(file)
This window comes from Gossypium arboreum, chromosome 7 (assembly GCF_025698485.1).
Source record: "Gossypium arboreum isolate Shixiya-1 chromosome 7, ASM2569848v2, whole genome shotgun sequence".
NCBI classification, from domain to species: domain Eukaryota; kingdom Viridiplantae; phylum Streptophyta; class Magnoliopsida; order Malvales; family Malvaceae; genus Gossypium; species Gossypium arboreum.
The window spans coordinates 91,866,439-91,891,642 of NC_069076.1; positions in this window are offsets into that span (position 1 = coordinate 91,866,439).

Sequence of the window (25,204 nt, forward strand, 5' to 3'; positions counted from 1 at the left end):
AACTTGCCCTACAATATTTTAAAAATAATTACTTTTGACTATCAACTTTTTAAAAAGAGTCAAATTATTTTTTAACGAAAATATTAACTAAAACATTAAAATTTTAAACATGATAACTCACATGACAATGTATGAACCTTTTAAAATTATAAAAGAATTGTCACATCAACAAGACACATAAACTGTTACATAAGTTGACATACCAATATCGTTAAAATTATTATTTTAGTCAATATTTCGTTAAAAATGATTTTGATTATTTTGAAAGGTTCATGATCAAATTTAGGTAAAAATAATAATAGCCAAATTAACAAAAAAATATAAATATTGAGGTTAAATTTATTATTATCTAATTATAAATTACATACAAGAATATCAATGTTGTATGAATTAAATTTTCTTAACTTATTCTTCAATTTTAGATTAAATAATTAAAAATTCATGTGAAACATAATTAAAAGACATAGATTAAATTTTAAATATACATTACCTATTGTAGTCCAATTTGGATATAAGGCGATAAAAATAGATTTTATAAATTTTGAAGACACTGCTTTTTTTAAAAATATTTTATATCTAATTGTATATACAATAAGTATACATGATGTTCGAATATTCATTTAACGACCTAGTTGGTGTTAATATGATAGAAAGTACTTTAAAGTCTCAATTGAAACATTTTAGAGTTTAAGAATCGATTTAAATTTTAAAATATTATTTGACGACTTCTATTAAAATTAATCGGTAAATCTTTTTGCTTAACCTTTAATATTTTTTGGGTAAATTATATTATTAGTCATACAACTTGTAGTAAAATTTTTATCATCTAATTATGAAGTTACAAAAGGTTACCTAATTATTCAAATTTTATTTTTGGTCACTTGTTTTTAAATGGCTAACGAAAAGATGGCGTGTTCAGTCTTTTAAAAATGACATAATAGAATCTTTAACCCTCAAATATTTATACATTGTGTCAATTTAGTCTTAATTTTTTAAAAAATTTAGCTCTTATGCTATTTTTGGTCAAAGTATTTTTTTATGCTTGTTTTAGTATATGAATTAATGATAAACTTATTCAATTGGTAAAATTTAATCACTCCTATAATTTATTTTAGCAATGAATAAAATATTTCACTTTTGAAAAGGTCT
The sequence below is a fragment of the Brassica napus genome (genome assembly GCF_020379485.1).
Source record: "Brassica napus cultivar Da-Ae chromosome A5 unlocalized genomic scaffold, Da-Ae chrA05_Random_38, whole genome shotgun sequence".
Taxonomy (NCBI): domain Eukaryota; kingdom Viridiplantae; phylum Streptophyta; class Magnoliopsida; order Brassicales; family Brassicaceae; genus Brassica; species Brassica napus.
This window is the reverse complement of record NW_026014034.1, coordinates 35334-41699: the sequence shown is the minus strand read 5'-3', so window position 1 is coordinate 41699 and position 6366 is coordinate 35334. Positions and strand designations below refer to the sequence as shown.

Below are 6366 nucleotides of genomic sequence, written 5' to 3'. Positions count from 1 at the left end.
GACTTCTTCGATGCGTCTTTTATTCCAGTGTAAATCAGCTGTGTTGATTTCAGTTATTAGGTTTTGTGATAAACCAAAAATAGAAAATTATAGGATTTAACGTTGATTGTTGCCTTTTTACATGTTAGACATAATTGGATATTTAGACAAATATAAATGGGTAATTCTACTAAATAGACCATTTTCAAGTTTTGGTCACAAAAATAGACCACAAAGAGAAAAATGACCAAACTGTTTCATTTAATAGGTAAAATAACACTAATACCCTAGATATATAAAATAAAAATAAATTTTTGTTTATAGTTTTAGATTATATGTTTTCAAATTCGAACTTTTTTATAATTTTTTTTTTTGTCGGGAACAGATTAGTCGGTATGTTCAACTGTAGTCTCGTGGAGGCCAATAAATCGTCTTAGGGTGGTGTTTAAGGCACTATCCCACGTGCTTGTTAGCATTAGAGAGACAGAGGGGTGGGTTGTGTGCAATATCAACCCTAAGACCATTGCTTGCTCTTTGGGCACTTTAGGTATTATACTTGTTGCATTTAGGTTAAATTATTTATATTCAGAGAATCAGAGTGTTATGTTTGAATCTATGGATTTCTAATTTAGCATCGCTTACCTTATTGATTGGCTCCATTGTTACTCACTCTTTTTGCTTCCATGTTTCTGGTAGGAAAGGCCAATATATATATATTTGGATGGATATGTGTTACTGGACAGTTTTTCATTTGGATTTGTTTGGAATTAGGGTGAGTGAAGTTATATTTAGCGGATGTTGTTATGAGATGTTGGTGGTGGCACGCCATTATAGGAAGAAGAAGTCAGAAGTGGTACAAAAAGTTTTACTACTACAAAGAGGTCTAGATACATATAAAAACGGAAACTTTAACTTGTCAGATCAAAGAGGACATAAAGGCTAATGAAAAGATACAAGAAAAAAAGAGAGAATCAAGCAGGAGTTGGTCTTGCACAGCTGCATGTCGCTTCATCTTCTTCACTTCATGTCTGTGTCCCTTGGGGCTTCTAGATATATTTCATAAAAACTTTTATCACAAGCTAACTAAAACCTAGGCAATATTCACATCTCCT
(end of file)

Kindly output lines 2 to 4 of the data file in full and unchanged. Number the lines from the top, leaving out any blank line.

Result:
Source record: "Gossypium arboreum isolate Shixiya-1 chromosome 7, ASM2569848v2, whole genome shotgun sequence".
NCBI classification, from domain to species: domain Eukaryota; kingdom Viridiplantae; phylum Streptophyta; class Magnoliopsida; order Malvales; family Malvaceae; genus Gossypium; species Gossypium arboreum.
The window spans coordinates 91,866,439-91,891,642 of NC_069076.1; positions in this window are offsets into that span (position 1 = coordinate 91,866,439).